• The Federal District Court for the Northern District of California has granted Dr. Pepper/Seven Up, Inc.’s Motion to Dismiss (available for purchase here) in a putative class action originally filed in October 2017, which alleged that the marketing of Diet Dr. Pepper violated California’s False Advertising Law, Consumer Legal Remedies Act, and Unfair Competition Law, as well as breached both express and implied warranties.
  • Plaintiffs had filed a third amended complaint that attempted to bolster its arguments that Diet Dr. Pepper’s marketing and advertising were false and misleading. The complaint included citations to the dictionary definitions for “diet,” discussions of print and video advertisements, and scientific articles and studies. Plaintiffs attempted to establish, in part, that aspartame, the FDA-approved artificial sweetener in Diet Dr. Pepper, causes weight gain.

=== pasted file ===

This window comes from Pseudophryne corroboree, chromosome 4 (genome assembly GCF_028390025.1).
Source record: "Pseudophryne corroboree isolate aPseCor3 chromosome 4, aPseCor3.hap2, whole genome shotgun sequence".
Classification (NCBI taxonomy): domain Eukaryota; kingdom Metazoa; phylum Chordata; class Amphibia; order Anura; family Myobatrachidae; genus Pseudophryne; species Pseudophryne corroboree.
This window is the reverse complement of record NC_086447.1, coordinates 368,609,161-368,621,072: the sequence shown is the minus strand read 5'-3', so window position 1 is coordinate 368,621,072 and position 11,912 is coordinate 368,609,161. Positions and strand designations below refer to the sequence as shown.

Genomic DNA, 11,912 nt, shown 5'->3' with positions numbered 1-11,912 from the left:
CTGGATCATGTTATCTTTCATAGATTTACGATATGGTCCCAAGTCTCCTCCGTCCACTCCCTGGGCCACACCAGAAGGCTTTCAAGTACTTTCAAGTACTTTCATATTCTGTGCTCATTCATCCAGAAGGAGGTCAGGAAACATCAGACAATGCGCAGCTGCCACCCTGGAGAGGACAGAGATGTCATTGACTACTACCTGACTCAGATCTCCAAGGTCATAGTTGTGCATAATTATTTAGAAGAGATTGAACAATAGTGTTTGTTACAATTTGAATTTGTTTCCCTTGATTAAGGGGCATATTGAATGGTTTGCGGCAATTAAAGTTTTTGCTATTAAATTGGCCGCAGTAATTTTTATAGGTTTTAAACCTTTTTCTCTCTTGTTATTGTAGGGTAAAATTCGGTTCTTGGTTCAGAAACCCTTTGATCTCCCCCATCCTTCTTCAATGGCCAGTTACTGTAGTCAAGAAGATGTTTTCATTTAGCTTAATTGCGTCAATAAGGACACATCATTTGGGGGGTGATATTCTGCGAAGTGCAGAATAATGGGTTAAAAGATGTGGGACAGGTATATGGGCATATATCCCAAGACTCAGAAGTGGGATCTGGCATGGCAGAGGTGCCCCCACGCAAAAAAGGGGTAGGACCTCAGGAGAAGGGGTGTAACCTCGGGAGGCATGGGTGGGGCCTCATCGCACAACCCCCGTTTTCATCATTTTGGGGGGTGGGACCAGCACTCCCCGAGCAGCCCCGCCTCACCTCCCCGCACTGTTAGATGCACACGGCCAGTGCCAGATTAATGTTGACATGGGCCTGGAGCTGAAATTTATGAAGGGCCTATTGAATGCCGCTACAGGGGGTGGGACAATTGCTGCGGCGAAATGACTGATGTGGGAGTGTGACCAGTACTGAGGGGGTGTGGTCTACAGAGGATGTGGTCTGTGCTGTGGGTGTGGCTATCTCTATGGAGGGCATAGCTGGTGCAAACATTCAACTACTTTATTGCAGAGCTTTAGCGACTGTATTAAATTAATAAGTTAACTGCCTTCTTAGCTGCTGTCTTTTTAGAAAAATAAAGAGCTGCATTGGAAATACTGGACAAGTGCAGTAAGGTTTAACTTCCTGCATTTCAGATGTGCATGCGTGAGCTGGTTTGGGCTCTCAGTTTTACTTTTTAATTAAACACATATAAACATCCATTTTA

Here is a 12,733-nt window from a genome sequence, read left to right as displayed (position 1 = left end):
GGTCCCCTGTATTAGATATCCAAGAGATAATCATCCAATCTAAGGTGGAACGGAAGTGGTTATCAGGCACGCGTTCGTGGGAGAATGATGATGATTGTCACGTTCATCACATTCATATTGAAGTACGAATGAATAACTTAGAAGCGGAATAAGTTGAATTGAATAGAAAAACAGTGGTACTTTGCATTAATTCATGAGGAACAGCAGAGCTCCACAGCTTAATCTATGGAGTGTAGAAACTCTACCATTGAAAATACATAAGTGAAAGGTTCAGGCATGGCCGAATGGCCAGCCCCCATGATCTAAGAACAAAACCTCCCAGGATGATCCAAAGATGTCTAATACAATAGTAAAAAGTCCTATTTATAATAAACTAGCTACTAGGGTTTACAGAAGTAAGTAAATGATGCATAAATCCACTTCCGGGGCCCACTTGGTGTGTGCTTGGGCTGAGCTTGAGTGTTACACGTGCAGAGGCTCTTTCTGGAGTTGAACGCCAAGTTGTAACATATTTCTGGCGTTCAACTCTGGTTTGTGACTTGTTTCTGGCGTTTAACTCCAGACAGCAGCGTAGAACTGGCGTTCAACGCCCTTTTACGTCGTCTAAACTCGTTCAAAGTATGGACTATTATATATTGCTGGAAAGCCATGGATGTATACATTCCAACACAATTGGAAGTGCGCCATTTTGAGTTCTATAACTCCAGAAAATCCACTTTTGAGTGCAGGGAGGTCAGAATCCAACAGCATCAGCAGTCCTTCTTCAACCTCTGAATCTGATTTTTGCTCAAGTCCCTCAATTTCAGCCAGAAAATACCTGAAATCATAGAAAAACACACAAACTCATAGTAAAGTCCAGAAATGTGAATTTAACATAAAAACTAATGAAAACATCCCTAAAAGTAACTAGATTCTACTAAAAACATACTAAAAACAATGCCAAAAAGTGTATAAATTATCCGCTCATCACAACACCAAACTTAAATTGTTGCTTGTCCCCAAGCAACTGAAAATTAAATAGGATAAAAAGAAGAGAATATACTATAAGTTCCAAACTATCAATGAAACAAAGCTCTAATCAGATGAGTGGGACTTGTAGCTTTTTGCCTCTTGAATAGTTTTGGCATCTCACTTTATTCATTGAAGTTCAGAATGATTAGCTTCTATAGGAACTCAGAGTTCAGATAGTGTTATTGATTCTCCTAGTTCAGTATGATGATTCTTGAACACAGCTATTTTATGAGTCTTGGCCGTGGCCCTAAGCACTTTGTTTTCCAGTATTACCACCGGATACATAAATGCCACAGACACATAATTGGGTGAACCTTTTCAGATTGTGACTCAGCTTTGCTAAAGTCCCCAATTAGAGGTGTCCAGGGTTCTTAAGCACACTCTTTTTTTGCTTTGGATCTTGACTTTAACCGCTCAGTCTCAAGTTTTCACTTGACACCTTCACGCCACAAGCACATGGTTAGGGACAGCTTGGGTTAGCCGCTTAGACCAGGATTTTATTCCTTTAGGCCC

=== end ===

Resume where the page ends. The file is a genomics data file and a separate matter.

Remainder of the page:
• The court granted the defendant’s motion to dismiss, concluding that it is not plausible that reasonable consumers would believe that consuming Diet Dr Pepper leads to weight loss or healthy weight management, absent a change in lifestyle. The court stated that “[t]he new studies Becerra included in the third amended complaint still fail to offer a single finding of causation between aspartame or diet soda products and weight gain…correlation is not causation, neither for purposes of science nor the law.” The decision should be considered a victory for industry and could serve to dissuade other suits against diet beverages.